Nope. You must *authenticate* with the NT domain, not perform a traditional logon
in the sense of using file and printer sharing, or other "basic network services",
which requires the NT cal.
Exchange is a client-server application, and does not require direct access to any
files on the NT server (or printers). Therefore Exchange does not require
an NT cal.
"If a customer does not use Windows NT Servers basic network services, they do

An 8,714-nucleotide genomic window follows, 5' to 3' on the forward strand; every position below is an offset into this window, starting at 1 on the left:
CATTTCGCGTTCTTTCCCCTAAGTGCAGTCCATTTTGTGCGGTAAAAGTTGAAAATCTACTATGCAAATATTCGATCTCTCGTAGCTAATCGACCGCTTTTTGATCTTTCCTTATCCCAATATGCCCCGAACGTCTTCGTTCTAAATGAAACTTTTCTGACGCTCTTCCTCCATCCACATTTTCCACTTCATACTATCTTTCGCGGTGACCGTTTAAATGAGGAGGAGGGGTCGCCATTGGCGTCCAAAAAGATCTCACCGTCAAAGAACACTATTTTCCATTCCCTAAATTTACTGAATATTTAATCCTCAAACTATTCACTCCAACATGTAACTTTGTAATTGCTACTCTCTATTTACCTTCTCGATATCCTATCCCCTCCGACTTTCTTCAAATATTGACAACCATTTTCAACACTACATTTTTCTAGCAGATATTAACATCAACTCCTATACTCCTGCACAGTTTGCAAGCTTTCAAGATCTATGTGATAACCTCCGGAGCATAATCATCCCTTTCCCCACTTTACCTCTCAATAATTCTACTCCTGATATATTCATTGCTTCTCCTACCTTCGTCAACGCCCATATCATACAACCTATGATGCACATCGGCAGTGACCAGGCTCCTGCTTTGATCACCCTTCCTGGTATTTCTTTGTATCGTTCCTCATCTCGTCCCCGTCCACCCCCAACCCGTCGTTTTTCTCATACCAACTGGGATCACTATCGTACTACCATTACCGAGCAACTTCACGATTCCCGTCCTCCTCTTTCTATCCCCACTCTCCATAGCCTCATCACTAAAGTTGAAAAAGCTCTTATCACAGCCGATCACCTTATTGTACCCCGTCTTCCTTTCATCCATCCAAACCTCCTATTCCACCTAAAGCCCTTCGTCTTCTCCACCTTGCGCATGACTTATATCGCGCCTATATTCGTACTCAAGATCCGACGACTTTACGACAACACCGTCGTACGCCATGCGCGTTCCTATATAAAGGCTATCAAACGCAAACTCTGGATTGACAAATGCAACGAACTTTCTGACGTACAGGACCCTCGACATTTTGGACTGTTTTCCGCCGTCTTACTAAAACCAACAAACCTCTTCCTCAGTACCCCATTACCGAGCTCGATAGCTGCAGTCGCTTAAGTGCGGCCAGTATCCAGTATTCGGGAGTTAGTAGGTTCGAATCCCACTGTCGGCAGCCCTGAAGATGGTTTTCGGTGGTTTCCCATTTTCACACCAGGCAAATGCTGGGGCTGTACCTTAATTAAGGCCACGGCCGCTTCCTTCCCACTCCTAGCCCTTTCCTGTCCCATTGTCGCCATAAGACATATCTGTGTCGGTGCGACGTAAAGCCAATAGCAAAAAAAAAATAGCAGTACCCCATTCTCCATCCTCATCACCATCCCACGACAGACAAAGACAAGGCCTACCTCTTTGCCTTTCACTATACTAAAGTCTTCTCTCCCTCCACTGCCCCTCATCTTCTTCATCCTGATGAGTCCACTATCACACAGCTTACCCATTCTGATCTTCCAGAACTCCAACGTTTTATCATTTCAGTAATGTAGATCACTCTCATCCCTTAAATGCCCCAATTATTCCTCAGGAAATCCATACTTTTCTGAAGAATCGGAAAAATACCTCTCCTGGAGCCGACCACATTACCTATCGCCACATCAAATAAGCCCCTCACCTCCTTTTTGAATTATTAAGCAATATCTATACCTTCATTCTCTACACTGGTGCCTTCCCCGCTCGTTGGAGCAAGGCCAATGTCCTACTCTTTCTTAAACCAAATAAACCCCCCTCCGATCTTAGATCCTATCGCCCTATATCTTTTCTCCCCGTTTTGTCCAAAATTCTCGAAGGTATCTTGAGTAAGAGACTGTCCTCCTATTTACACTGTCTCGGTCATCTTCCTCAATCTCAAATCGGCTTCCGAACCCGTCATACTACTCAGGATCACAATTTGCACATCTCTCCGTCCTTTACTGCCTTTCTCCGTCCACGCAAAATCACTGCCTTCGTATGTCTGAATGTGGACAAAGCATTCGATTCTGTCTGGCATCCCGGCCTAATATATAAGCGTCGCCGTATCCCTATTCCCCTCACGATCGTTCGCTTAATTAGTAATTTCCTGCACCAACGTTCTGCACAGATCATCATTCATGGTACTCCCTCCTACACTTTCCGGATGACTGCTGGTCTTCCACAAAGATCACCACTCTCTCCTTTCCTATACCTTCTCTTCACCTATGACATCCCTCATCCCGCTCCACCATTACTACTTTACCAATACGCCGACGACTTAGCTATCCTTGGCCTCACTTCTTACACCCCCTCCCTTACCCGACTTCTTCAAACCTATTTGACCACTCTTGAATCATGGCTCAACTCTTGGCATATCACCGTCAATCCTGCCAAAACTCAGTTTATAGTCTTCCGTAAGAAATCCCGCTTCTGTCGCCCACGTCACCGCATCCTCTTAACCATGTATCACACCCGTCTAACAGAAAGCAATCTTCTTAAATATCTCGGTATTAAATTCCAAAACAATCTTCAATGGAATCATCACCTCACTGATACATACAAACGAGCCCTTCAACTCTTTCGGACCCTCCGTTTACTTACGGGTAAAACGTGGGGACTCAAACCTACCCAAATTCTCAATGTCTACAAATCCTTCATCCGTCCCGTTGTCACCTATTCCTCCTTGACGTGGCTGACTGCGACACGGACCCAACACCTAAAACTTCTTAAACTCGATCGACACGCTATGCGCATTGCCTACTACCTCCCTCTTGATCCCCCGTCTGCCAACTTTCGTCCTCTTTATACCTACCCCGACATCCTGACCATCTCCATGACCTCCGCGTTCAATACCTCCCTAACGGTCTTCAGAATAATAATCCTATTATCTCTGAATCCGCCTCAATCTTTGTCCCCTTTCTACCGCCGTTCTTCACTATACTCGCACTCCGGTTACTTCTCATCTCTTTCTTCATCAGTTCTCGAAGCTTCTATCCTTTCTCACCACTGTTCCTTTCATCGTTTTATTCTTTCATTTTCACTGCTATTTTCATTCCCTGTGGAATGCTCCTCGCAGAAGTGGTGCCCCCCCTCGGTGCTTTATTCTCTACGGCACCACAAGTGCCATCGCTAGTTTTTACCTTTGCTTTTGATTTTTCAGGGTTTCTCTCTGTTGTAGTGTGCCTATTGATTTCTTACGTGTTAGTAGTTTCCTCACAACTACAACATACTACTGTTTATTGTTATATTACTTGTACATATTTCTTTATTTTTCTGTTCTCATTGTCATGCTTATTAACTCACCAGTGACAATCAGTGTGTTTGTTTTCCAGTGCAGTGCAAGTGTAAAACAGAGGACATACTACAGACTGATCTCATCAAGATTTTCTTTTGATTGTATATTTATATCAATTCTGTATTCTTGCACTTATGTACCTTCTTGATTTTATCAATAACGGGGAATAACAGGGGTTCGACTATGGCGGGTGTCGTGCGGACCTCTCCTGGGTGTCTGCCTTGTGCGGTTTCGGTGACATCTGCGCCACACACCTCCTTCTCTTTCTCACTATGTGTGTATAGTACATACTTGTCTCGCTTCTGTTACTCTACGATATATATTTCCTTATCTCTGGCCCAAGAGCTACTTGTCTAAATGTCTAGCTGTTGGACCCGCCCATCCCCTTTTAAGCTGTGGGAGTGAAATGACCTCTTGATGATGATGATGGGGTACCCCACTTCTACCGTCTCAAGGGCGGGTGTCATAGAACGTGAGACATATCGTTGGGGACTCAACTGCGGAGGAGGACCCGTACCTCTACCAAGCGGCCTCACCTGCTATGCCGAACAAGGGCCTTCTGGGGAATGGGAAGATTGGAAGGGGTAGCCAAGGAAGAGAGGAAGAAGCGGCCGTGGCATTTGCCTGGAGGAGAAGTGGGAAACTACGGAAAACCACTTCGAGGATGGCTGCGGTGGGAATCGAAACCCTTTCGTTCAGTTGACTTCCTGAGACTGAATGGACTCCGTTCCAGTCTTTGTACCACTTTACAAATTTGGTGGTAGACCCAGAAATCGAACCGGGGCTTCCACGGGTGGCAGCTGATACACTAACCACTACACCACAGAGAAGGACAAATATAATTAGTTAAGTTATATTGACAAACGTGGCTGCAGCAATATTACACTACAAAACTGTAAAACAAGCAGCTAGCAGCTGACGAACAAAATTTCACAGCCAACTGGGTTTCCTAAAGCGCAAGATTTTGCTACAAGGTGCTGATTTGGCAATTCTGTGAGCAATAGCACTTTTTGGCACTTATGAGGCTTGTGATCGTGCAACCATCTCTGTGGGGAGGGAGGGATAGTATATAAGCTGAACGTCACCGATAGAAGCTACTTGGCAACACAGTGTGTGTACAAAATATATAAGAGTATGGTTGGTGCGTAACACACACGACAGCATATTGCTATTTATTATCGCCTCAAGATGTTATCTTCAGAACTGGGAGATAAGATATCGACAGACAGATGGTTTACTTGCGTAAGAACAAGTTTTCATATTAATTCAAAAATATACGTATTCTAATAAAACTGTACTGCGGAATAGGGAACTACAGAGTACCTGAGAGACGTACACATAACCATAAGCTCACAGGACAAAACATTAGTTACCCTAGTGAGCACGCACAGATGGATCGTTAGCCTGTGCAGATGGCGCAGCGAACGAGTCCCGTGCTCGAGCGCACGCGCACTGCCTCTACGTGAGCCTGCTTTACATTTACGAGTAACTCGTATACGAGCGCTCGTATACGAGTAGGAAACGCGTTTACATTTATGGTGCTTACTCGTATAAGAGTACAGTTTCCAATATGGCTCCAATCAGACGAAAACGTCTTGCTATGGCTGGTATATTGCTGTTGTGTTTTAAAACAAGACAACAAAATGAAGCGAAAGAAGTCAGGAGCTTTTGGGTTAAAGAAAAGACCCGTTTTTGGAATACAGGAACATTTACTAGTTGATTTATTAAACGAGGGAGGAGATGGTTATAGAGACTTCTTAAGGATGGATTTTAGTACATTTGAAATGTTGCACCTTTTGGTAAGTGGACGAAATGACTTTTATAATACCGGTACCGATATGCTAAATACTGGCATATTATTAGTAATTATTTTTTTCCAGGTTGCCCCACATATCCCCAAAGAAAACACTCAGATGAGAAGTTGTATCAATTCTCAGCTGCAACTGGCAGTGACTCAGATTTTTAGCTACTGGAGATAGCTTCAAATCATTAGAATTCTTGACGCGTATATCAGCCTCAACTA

not currently need to purchase any Windows NT Server Client Access Licenses.
This occurs when a customer uses Windows NT Server as a platform for one or
more Microsoft or third party server applications, but uses another network operating
system (e.g., Novell) to provide basic networking services. "
>Actually, that's not completely true. You have to log onto the domain to
>access your Exchange clients... to do that you must log onto the NT Server.
>Once you do that, you are then using File sharing to access the Exchange
>program. So, it is the Exchange license that doesn't matter and the NT
>license that DOES matter.
>>Exchange has nothing to do with the amount of NT licenses required for
>>NT. Neither does the number of NT accounts.